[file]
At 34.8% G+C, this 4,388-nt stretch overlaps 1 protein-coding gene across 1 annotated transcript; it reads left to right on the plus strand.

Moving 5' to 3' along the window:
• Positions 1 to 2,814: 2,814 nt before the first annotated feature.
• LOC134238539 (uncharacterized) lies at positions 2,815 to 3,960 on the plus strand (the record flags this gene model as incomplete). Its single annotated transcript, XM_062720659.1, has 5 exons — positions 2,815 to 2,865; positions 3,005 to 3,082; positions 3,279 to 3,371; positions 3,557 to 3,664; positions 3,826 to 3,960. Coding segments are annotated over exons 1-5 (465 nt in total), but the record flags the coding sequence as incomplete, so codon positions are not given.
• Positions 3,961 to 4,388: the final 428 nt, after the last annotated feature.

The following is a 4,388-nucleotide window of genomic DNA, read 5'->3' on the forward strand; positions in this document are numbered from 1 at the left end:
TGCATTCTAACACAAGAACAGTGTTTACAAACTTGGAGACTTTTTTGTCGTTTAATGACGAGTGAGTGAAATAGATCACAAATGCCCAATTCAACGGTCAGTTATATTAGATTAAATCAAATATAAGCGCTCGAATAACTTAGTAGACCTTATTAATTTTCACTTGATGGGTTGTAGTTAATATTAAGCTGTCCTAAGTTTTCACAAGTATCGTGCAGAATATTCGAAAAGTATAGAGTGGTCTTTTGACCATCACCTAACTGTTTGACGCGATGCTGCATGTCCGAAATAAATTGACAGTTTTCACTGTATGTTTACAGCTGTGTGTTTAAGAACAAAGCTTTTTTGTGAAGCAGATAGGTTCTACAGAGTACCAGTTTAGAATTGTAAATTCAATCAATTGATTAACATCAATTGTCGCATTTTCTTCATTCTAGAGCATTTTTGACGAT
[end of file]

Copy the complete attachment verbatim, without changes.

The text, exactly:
At 34.8% G+C, this 4,388-nt stretch overlaps 1 protein-coding gene across 1 annotated transcript; it reads left to right on the plus strand.

Moving 5' to 3' along the window:
• Positions 1 to 2,814: 2,814 nt before the first annotated feature.
• LOC134238539 (uncharacterized) lies at positions 2,815 to 3,960 on the plus strand (the record flags this gene model as incomplete). Its single annotated transcript, XM_062720659.1, has 5 exons — positions 2,815 to 2,865; positions 3,005 to 3,082; positions 3,279 to 3,371; positions 3,557 to 3,664; positions 3,826 to 3,960. Coding segments are annotated over exons 1-5 (465 nt in total), but the record flags the coding sequence as incomplete, so codon positions are not given.
• Positions 3,961 to 4,388: the final 428 nt, after the last annotated feature.

The following is a 4,388-nucleotide window of genomic DNA, read 5'->3' on the forward strand; positions in this document are numbered from 1 at the left end:
TGCATTCTAACACAAGAACAGTGTTTACAAACTTGGAGACTTTTTTGTCGTTTAATGACGAGTGAGTGAAATAGATCACAAATGCCCAATTCAACGGTCAGTTATATTAGATTAAATCAAATATAAGCGCTCGAATAACTTAGTAGACCTTATTAATTTTCACTTGATGGGTTGTAGTTAATATTAAGCTGTCCTAAGTTTTCACAAGTATCGTGCAGAATATTCGAAAAGTATAGAGTGGTCTTTTGACCATCACCTAACTGTTTGACGCGATGCTGCATGTCCGAAATAAATTGACAGTTTTCACTGTATGTTTACAGCTGTGTGTTTAAGAACAAAGCTTTTTTGTGAAGCAGATAGGTTCTACAGAGTACCAGTTTAGAATTGTAAATTCAATCAATTGATTAACATCAATTGTCGCATTTTCTTCATTCTAGAGCATTTTTGACGAT